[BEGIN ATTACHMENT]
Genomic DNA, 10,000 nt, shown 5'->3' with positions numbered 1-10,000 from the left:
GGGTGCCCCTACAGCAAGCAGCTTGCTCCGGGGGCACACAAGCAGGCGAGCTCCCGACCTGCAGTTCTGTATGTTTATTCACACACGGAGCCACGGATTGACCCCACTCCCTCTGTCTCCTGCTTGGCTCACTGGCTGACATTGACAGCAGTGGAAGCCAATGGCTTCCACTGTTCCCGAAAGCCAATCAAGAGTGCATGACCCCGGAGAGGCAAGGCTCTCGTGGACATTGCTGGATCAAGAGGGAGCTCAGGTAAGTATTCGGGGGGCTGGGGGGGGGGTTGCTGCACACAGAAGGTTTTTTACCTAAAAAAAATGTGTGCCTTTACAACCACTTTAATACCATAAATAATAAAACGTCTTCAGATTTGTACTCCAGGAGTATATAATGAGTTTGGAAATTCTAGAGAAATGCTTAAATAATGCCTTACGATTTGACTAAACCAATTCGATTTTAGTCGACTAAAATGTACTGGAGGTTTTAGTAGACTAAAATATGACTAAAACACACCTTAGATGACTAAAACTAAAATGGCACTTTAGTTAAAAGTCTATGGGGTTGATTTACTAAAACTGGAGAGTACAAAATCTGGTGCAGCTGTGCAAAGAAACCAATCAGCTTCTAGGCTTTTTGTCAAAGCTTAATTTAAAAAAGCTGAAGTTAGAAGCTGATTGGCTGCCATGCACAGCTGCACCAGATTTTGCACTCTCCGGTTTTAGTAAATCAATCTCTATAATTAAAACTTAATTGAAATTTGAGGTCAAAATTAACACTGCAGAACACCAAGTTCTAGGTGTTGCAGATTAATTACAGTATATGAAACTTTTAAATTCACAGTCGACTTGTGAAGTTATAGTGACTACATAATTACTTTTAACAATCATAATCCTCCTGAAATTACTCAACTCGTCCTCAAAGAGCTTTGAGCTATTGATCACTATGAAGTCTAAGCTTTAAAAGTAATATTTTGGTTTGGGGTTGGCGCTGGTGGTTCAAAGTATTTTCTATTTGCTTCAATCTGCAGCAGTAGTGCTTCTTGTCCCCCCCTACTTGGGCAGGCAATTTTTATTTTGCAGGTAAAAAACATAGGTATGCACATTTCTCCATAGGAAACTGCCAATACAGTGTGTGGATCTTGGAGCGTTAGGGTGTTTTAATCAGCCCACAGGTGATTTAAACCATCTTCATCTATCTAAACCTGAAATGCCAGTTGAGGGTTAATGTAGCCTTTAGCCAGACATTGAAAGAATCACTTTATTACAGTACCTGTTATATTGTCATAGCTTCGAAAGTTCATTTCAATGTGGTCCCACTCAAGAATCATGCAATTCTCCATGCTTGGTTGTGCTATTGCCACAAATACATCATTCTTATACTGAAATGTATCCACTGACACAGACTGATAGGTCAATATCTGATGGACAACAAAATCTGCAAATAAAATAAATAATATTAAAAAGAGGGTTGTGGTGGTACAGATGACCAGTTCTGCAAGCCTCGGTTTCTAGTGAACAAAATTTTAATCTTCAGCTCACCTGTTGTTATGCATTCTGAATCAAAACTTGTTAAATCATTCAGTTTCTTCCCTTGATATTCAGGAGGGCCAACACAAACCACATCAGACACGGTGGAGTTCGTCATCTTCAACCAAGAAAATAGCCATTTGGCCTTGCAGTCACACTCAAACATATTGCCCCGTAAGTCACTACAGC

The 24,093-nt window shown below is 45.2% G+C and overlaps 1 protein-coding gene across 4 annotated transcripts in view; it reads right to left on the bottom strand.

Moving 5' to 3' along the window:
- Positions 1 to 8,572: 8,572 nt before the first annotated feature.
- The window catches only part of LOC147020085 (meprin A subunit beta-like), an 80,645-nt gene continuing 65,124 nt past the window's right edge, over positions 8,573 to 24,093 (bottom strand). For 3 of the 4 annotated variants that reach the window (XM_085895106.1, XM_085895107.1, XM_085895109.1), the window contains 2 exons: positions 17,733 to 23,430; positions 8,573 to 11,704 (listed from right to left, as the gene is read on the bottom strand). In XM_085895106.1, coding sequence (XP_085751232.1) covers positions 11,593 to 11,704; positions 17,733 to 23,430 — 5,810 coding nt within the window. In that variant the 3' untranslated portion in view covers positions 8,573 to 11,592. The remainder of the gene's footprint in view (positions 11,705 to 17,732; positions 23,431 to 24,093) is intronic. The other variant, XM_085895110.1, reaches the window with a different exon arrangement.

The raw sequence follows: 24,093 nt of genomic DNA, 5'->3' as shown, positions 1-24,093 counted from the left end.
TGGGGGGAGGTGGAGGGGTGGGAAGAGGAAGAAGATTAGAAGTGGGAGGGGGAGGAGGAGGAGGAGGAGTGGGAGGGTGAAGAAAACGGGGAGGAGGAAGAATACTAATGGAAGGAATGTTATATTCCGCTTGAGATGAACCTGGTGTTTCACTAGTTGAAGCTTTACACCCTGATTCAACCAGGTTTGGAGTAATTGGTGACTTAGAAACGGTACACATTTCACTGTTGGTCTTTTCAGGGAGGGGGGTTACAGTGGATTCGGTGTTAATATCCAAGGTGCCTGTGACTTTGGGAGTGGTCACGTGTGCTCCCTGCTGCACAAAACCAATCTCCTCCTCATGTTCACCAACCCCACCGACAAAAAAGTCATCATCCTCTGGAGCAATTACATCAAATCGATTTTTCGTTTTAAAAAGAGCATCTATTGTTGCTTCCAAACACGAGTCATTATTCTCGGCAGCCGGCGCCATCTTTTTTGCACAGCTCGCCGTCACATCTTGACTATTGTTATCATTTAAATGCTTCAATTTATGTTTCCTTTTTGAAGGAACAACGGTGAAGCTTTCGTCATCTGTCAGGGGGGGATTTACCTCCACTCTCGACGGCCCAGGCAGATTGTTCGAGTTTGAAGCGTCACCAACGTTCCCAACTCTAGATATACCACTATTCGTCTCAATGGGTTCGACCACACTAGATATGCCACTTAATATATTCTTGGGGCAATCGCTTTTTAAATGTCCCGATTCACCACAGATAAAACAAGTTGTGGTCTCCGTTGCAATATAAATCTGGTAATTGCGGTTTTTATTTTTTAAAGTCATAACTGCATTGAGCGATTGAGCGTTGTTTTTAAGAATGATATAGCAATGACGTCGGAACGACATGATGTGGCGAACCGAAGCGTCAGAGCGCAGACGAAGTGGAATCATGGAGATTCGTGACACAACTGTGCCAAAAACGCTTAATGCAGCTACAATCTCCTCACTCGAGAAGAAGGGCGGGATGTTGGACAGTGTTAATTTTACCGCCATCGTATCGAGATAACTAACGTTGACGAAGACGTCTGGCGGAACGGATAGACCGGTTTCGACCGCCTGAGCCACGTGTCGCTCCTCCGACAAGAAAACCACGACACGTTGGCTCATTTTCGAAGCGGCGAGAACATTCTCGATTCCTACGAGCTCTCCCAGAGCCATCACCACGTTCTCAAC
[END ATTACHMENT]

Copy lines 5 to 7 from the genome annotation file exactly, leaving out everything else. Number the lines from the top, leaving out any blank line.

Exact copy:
- Positions 1 to 8,572: 8,572 nt before the first annotated feature.
- The window catches only part of LOC147020085 (meprin A subunit beta-like), an 80,645-nt gene continuing 65,124 nt past the window's right edge, over positions 8,573 to 24,093 (bottom strand). For 3 of the 4 annotated variants that reach the window (XM_085895106.1, XM_085895107.1, XM_085895109.1), the window contains 2 exons: positions 17,733 to 23,430; positions 8,573 to 11,704 (listed from right to left, as the gene is read on the bottom strand). In XM_085895106.1, coding sequence (XP_085751232.1) covers positions 11,593 to 11,704; positions 17,733 to 23,430 — 5,810 coding nt within the window. In that variant the 3' untranslated portion in view covers positions 8,573 to 11,592. The remainder of the gene's footprint in view (positions 11,705 to 17,732; positions 23,431 to 24,093) is intronic. The other variant, XM_085895110.1, reaches the window with a different exon arrangement.

The raw sequence follows: 24,093 nt of genomic DNA, 5'->3' as shown, positions 1-24,093 counted from the left end.